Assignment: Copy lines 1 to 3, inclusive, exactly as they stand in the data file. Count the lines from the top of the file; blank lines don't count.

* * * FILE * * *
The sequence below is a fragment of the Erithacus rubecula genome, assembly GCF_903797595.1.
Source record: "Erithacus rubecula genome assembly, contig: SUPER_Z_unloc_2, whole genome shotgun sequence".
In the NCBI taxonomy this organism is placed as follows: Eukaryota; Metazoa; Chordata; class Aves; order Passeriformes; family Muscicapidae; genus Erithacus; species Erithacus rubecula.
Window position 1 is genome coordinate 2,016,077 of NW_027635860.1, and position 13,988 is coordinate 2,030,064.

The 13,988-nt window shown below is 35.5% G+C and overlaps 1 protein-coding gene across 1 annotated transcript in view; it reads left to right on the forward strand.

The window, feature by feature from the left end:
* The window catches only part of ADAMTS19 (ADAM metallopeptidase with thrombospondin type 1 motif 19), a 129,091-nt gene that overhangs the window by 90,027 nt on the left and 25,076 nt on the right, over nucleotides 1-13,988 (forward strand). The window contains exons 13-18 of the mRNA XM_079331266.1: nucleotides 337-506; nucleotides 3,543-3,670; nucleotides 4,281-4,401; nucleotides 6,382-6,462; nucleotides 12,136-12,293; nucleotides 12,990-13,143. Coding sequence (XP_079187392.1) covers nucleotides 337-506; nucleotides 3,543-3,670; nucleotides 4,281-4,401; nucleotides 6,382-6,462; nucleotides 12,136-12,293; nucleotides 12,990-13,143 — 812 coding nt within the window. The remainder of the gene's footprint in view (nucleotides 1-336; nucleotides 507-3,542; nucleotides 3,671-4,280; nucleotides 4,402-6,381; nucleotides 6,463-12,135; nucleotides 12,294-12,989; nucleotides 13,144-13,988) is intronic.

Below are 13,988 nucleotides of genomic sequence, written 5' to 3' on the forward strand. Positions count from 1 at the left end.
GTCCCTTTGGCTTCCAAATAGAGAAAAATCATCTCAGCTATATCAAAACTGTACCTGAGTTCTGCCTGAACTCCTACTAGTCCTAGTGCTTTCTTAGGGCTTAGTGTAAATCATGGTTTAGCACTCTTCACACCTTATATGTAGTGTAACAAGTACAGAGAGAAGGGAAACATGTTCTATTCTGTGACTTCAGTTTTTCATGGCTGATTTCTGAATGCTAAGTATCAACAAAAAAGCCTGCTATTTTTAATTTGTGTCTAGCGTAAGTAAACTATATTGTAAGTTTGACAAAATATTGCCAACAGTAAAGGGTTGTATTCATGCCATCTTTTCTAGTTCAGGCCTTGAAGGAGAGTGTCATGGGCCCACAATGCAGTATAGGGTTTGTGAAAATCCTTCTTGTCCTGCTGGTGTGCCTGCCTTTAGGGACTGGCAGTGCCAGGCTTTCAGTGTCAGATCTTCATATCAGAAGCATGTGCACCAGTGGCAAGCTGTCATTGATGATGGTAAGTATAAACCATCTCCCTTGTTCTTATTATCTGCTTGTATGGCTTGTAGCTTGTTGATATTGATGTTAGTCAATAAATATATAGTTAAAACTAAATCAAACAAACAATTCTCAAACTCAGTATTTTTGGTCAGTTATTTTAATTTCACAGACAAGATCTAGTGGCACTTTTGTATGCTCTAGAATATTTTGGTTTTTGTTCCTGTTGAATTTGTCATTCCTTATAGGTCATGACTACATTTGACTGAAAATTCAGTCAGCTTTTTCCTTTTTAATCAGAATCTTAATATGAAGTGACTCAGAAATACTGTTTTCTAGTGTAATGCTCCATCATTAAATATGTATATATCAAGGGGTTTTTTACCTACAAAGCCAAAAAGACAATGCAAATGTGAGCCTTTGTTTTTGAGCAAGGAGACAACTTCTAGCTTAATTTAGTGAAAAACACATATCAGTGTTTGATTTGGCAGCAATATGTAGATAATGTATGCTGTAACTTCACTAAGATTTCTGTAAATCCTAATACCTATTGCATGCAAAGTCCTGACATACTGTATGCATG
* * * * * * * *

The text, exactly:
The sequence below is a fragment of the Erithacus rubecula genome, assembly GCF_903797595.1.
Source record: "Erithacus rubecula genome assembly, contig: SUPER_Z_unloc_2, whole genome shotgun sequence".
In the NCBI taxonomy this organism is placed as follows: Eukaryota; Metazoa; Chordata; class Aves; order Passeriformes; family Muscicapidae; genus Erithacus; species Erithacus rubecula.